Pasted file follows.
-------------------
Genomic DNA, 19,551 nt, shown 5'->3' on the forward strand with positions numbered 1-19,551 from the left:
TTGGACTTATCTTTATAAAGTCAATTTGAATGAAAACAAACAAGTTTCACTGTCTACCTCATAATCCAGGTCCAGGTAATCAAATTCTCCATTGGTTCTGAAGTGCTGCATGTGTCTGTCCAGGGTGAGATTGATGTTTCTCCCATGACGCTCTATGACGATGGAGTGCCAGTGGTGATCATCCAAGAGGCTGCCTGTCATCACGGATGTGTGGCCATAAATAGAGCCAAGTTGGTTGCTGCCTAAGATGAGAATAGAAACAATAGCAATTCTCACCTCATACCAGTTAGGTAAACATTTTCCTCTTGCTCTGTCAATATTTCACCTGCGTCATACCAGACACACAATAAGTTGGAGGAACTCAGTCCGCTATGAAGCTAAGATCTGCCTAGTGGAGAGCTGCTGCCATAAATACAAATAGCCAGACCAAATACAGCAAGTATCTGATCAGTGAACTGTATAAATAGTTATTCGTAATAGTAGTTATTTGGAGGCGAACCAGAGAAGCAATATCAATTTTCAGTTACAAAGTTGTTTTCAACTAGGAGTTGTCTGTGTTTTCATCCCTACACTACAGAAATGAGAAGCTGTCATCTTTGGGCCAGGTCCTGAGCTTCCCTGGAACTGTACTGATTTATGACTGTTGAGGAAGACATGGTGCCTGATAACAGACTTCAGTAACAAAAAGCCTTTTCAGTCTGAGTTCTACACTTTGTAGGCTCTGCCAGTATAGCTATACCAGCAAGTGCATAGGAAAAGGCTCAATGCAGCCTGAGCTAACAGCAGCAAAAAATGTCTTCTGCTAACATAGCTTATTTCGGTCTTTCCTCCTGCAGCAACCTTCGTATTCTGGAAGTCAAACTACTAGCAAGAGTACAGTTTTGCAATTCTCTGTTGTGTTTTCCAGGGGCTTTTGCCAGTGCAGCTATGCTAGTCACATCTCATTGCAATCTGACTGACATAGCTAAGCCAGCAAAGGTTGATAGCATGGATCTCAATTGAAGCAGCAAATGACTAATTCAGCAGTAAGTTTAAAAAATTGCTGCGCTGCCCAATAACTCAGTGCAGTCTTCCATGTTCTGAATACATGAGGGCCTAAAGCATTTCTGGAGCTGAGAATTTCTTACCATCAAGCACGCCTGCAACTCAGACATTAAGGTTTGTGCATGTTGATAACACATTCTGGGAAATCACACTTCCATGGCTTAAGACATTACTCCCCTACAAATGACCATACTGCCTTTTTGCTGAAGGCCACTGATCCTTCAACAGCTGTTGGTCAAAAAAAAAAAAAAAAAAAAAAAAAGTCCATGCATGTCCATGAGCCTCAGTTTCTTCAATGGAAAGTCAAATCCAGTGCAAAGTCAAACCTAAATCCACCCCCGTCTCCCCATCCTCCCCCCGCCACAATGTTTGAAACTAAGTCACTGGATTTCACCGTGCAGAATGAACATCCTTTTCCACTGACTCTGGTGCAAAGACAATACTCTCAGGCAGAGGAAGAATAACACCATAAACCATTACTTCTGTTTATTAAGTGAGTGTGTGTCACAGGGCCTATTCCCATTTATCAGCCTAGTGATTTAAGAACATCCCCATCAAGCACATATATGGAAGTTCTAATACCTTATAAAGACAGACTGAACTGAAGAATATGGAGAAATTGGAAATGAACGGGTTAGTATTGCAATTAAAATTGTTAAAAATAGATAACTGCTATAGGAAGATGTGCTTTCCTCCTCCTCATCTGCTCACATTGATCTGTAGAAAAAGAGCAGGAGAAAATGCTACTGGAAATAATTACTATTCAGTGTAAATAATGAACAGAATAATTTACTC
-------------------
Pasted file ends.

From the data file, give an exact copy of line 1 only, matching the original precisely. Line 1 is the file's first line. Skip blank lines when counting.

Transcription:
Genomic DNA, 19,551 nt, shown 5'->3' on the forward strand with positions numbered 1-19,551 from the left: